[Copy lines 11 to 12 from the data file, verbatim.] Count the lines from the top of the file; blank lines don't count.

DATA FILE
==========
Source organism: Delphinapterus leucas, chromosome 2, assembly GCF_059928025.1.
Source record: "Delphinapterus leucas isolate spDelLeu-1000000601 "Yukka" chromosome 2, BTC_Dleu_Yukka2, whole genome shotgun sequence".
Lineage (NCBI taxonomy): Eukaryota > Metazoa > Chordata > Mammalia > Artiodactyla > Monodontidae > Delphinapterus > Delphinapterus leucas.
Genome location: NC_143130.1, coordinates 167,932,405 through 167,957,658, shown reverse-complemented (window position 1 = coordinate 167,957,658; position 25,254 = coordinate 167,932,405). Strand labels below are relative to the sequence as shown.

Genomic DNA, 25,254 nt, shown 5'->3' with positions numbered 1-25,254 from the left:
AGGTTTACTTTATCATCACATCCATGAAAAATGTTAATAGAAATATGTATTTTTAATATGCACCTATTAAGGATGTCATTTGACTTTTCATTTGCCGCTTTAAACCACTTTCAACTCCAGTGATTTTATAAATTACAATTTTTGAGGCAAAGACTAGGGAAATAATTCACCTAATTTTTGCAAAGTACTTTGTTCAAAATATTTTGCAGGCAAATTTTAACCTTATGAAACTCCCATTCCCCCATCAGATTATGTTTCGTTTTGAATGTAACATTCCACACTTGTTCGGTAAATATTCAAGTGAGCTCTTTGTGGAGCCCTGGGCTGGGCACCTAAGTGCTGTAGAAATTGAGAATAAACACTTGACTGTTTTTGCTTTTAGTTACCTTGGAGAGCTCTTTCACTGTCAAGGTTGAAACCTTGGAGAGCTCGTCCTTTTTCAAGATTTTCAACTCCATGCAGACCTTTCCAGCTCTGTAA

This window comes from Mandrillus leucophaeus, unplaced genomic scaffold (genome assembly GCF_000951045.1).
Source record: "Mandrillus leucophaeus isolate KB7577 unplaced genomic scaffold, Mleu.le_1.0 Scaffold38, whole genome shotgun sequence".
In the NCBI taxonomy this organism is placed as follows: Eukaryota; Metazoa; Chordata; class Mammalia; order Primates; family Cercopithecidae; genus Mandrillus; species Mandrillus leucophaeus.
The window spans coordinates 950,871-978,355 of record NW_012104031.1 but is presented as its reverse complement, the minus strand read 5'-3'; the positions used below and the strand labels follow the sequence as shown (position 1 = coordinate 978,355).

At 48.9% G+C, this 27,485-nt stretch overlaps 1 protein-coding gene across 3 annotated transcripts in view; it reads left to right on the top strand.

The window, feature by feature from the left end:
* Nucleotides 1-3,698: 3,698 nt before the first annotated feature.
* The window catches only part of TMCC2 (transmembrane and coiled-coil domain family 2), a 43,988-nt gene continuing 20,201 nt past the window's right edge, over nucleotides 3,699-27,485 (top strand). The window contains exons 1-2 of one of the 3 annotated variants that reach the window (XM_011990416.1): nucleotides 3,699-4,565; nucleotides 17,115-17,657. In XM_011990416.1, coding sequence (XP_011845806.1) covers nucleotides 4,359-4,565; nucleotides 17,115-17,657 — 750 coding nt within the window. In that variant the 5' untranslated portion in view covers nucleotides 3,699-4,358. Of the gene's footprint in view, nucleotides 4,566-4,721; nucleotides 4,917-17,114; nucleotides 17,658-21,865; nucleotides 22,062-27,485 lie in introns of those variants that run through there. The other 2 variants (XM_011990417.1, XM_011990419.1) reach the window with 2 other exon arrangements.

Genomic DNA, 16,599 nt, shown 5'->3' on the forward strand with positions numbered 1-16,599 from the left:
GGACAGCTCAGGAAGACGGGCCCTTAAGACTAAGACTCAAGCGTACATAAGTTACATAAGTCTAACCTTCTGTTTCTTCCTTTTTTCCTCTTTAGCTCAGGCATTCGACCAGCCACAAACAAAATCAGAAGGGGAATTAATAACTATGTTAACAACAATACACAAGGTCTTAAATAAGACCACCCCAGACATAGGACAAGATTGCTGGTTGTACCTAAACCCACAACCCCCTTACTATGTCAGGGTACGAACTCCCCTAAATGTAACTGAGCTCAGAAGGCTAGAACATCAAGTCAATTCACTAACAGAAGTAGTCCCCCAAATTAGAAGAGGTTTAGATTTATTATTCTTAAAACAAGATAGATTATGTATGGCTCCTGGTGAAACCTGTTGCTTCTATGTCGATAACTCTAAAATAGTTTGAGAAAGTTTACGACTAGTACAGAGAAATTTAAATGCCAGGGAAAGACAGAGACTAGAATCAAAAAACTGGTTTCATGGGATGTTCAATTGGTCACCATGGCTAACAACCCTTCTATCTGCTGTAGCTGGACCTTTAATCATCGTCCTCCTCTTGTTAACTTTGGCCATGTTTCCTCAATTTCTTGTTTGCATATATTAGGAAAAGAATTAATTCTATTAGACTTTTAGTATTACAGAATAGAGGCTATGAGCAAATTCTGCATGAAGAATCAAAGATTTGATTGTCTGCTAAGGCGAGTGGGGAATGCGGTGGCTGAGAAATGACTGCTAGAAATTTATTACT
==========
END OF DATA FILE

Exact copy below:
At 48.9% G+C, this 27,485-nt stretch overlaps 1 protein-coding gene across 3 annotated transcripts in view; it reads left to right on the top strand.

The window, feature by feature from the left end: